ATLANTIC OCEAN: At 0030, U-107 fired a spread of two stern torpedoes at the unescorted Port Victor NE of the Azores, which was zigzagging directly into a good firing position in about 1000 meters distance. The ship carried 65 passengers (including 23 women and children) stopped after one torpedo hit amidships and the crew made the lifeboats ready to be launched. After a first coup de grâce hit amidships at 00.36 hours the boats were lowered, but when she was hit in the bow by a second coup de grâce at 0045. Two lifeboats were destroyed and the occupants killed. The vessel developed a list to port but still sent radio messages until being hit underneath the bridge by a third coup de grâce, which broke the ship in two and caused her to sink. Twelve crewmembers, two gunners and five passengers were lost. The master, 74 crewmembers, ten gunners and 60 passengers were picked up by HMS Wren and landed at Liverpool.
SS Adelfotis sunk by U-182 at 03.32S, 21.33W.
U-613 engaged in a gun battle with an RAF 172 Sqn Wellington. The aircraft was damaged in the attack and crash-landed, no fatalities among crew.
At 0540, U-515 attacked Convoy TS-37 for a second time about 75 miles SW of Freetown and fired three single torpedoes. The first hit the City of Singapore after 1 minute 8 seconds in the stern and the ship was observed to burn fiercely before she sank. The second torpedo hit the Mokambo after 1 minute 5 seconds and set her on fire. The third torpedo hit after 35 seconds the Clan MacPherson, which began to sink by the stern. The master, 86 crewmembers and ten gunners from the City of Singapore were picked up by trawlers HMS Arran and Birdlip and landed at Freetown the same day. The Clan MacPherson foundered later in 08°04N/14°12W. Four crewmembers were lost. The master, 126 crewmembers, seven gunners and two naval signalmen were picked up by Arran and landed at Freetown the same day. The Mokambo was badly damaged, but remained afloat. The ship was towed to Freetown roads by the tugs Aimwell and Onana, but capsized on 2 May and sank. Two men were injured of the crew of 51 (27 Belgians, 16 Congolesians and 8 British) and six gunners. (Dave Shirlaw)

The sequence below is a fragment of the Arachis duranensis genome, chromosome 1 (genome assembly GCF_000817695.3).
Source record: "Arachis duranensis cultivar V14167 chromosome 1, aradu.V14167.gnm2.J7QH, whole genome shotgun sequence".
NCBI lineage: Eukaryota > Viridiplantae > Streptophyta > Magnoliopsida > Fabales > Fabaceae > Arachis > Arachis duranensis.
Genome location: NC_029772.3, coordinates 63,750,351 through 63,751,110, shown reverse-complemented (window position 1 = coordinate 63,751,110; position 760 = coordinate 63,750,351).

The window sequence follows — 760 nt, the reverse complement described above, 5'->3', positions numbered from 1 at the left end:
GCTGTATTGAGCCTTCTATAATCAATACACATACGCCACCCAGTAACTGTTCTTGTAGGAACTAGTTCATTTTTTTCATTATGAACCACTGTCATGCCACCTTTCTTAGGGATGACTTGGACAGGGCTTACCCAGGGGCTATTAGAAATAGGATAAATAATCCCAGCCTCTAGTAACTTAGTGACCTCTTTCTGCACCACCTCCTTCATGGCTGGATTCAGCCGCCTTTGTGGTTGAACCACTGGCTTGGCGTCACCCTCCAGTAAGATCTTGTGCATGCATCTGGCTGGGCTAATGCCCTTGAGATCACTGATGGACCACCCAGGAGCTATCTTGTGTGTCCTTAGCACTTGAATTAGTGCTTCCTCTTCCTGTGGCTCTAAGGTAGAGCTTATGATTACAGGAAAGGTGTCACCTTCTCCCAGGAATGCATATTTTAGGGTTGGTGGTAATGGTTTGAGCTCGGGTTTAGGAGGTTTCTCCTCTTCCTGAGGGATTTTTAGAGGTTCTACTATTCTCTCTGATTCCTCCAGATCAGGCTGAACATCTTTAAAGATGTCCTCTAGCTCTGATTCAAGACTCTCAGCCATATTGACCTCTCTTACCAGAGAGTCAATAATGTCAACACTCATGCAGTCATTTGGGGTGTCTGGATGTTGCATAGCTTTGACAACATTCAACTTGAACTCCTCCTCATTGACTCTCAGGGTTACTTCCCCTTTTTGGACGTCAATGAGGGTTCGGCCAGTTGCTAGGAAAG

Interesting that today, our current President is the one shutting down the coal industry. Roosevelt clearly understood the relationship between energy and economic activity. Not so much these days.
HJS, thanks for that reminder. I actually met John L Lewis in 1947 I was 9years old. He was visiting my Uncle who was the President of UAW Local 600 in Dearborn, Michigan.
"Before the liquidation of the Warsaw Ghetto, inhabitants feverishly constructed an elaborate series of bunkers and hideouts to evade their Nazi persecutors.
Once the resistance operations began, the Nazis set fire to the ghetto in an attempt to force the Jews from their bunkers."
"A woman jumps from a balcony to escape the intense heat of the flames and avoid being burned alive."
"A Jewish man is removed from his hidden bunker during the Warsaw Ghetto uprising.
Even after the ghetto was razed, Jews attempted to hide from the Nazis.
To counter these efforts, SS commander Jürgen Stroop ordered his soldiers to employ whatever means necessary to flush the Jews from their hiding places.
The troops used flamethrowers, gas, and grenades to achieve their goals."
I still marvel at the power the communists (unions) had in this country 70 years ago that they could hold the nation over a barrel during wartime.
The Battle of the Atlantic turns this month. Great book about this time period by Michael Gannon entitled “Black May.” The British technical developments in radar and sonar, the use of B-24’s from Iceland and Newfoundland, and the emergence of the escort carrier, will drive the U-Boats out of the North Atlantic by the end of the month.
Only a few Axis leaders get it yet, but the incredible levels of U.S. war production in 1943 will lead directly to the victories in 1944 and, as you point out, to victory in the Battle of the Atlantic in 1943.
The axis leadership was clearly in a state of denial about American industrial capcity. The Japanese knew we were building 10 fleet carriers at the time of Midway while they were only building one. Hitler never grapsed naval warfare and had no clue what American shipyards could turn out, much less what that meant.
In addition to quantity, American ships were also high quality. American warships were tough to kill. This really applies across the board to planes, trucks and yes, even tanks. Amateur historians and Naziphiles poo-poo the Sherman as inferior to the Panther and Tiger. In reality, the Sherman was a good reliable tank effective when used in accordance with American armor doctrine. Soviet tank crews didn’t mind riding them into battle.
When I look at what the Allies produced, I realize that the Axis had no chance of winning the war.
Totally agree. It also validates the decision not to go to full mobilization to allow adequate staffing for the war industries.